Ancient ruins proving historic succession uncovered in Lebanon 2009-08-06 23:00:42   Print

    BEIRUT, Aug. 6 (Xinhua) -- A British Museum delegation have excavated a large number of valuable ruins in an archaeological site in Sidon, south Lebanon, which date back to the Canaanite period of Sidon, one of the world's oldest continuously inhabited cities, local Daily Star reported on its website Thursday.

    "We uncovered the biggest number of ruins this year and this helped complete the cycle of historic periods discovered in the site," Dr. Claude Doumit Serhal, head of the British delegation, was quoted by the paper as saying.

    The delegation, consisting of 90 Lebanese and foreign professionals, uncovered this week 13 burial sites, temples and personal items, which "reveals the religious rituals and lifestyle during the Canaanite period (3,500 BC - 1,150 BC)," according to Serhal.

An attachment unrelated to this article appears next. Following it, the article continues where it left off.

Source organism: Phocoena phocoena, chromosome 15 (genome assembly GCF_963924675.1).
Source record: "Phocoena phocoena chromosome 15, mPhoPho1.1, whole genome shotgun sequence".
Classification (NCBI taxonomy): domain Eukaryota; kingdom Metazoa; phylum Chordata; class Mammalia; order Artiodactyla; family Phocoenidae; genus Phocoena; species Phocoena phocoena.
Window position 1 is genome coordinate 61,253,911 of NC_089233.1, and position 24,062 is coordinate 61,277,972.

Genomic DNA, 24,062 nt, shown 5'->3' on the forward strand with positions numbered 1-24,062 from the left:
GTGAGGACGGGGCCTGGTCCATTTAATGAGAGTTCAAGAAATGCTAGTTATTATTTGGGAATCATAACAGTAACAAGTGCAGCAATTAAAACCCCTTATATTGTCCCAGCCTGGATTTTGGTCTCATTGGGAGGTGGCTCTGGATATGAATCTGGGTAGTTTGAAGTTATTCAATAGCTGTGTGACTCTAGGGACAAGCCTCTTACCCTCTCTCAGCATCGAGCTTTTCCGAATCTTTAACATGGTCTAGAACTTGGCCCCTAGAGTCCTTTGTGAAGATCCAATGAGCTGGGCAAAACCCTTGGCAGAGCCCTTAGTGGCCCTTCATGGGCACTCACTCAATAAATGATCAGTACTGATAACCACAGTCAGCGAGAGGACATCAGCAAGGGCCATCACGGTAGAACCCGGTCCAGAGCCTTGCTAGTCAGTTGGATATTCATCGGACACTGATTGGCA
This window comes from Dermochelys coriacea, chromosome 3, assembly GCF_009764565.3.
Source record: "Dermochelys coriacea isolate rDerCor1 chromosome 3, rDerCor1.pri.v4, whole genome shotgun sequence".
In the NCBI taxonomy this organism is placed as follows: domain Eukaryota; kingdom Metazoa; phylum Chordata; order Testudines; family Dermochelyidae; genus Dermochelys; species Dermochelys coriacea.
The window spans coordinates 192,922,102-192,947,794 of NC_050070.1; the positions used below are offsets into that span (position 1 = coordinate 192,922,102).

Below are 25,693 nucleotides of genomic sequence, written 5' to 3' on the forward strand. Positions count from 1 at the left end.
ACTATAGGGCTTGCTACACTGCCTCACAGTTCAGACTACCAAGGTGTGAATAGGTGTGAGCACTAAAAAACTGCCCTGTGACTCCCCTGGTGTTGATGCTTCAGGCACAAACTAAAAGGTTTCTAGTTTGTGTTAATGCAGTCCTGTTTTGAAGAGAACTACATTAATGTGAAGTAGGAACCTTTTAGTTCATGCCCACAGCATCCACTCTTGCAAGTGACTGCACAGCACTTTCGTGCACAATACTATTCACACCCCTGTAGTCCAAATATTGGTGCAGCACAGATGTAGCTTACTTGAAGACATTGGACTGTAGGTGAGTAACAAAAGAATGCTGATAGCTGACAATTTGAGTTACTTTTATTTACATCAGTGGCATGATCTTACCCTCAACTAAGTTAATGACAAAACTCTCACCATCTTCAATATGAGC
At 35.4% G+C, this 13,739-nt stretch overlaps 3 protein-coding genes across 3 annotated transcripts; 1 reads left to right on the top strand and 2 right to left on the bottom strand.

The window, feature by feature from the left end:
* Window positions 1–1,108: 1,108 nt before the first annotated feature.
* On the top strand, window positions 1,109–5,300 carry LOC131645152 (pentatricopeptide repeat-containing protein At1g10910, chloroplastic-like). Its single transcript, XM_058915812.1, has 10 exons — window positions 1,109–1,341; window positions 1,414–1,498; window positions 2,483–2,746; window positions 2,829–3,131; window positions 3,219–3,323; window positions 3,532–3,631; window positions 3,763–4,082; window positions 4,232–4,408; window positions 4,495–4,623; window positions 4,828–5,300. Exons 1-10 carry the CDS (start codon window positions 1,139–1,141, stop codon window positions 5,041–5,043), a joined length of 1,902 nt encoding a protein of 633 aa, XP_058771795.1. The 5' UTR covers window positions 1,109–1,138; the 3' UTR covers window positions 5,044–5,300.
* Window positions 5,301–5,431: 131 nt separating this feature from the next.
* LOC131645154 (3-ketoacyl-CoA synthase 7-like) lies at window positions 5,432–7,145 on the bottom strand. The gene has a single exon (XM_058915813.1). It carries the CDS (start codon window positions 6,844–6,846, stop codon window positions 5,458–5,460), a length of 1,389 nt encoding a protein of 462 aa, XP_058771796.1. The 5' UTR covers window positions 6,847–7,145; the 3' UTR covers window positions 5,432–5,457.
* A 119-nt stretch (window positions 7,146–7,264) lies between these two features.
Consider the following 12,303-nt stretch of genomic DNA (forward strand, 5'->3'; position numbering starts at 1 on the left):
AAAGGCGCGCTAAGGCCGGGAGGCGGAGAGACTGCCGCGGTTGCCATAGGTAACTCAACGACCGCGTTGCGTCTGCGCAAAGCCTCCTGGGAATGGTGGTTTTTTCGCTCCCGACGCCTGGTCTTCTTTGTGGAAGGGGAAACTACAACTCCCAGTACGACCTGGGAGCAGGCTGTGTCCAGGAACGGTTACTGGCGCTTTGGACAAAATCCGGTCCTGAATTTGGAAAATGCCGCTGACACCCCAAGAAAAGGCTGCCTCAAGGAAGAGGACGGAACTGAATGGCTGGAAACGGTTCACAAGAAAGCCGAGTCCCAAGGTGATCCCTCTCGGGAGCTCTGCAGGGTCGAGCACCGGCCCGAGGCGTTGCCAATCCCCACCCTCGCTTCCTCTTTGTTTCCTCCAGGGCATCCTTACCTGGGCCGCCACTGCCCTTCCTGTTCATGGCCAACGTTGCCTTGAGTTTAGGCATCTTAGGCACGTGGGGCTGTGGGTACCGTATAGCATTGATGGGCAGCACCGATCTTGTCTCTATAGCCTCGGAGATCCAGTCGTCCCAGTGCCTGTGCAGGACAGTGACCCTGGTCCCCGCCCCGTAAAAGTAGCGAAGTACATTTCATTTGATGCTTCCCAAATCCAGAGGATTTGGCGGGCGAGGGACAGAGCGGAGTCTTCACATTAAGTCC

"The site, unlike any other in Lebanon, showed the clear succession of historic periods in Sidon," he said.

    The ruins included a 48-meter-long temple dating back to 1,800 BC and 1,500 BC, filled with bronze pieces, knives and rings as well as pottery and stone statues used by ancient people to repel evil spirits.

    Some other temples dating back to 3,000 BC and 1,000 BC and nine rooms and cereal stocks were also found.

    The discoveries proved that the cite was not only used as a normal housing location but as a temple for gods from different and successive historic periods, the report said.

    Sidon has suffered from a succession of conquers in history, and also witnessed these numerous civilizations -- Assyrians, Babylonians, Egyptians, Greeks and Romans.

    Both Jesus Christ and Saint Paul are said to have visited the city. It was eventually conquered by the Arabs and then by the Ottoman Turks.

    The British Museum delegation has been excavating the site for 11 years. Among this year's discoveries also include 4,000-year-old burial sites, ruins from the Ottoman era (1,299 AD - 1,923 AD),and a piece of a vase decorated with the pharaoh's Lotus flower, which is believed to be a gift to Sidon's king from the Egyptian Pharaoh Queen Twosret (1,191 BC - 1,190 BC in reign).

    "This is but another proof of the succession of civilizations," said Serhal. 

Editor: Mu Xuequan
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